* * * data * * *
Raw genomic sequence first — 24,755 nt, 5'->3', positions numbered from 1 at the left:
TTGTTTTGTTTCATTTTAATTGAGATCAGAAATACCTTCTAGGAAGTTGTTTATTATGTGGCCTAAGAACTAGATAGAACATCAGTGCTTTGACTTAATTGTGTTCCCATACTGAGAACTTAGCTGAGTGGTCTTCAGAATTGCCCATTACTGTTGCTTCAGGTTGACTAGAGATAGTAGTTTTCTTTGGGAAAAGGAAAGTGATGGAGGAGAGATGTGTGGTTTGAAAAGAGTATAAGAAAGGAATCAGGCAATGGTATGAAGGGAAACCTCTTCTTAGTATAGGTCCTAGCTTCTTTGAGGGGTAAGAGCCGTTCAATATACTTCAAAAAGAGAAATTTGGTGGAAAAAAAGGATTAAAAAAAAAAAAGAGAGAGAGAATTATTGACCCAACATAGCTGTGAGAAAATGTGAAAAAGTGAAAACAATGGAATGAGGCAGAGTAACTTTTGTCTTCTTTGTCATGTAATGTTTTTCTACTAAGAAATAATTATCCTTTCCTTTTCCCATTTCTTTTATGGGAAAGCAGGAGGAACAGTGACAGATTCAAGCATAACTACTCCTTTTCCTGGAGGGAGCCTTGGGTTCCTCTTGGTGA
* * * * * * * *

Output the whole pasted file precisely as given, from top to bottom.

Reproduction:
Raw genomic sequence first — 24,755 nt, 5'->3', positions numbered from 1 at the left:
TTGTTTTGTTTCATTTTAATTGAGATCAGAAATACCTTCTAGGAAGTTGTTTATTATGTGGCCTAAGAACTAGATAGAACATCAGTGCTTTGACTTAATTGTGTTCCCATACTGAGAACTTAGCTGAGTGGTCTTCAGAATTGCCCATTACTGTTGCTTCAGGTTGACTAGAGATAGTAGTTTTCTTTGGGAAAAGGAAAGTGATGGAGGAGAGATGTGTGGTTTGAAAAGAGTATAAGAAAGGAATCAGGCAATGGTATGAAGGGAAACCTCTTCTTAGTATAGGTCCTAGCTTCTTTGAGGGGTAAGAGCCGTTCAATATACTTCAAAAAGAGAAATTTGGTGGAAAAAAAGGATTAAAAAAAAAAAAGAGAGAGAGAATTATTGACCCAACATAGCTGTGAGAAAATGTGAAAAAGTGAAAACAATGGAATGAGGCAGAGTAACTTTTGTCTTCTTTGTCATGTAATGTTTTTCTACTAAGAAATAATTATCCTTTCCTTTTCCCATTTCTTTTATGGGAAAGCAGGAGGAACAGTGACAGATTCAAGCATAACTACTCCTTTTCCTGGAGGGAGCCTTGGGTTCCTCTTGGTGA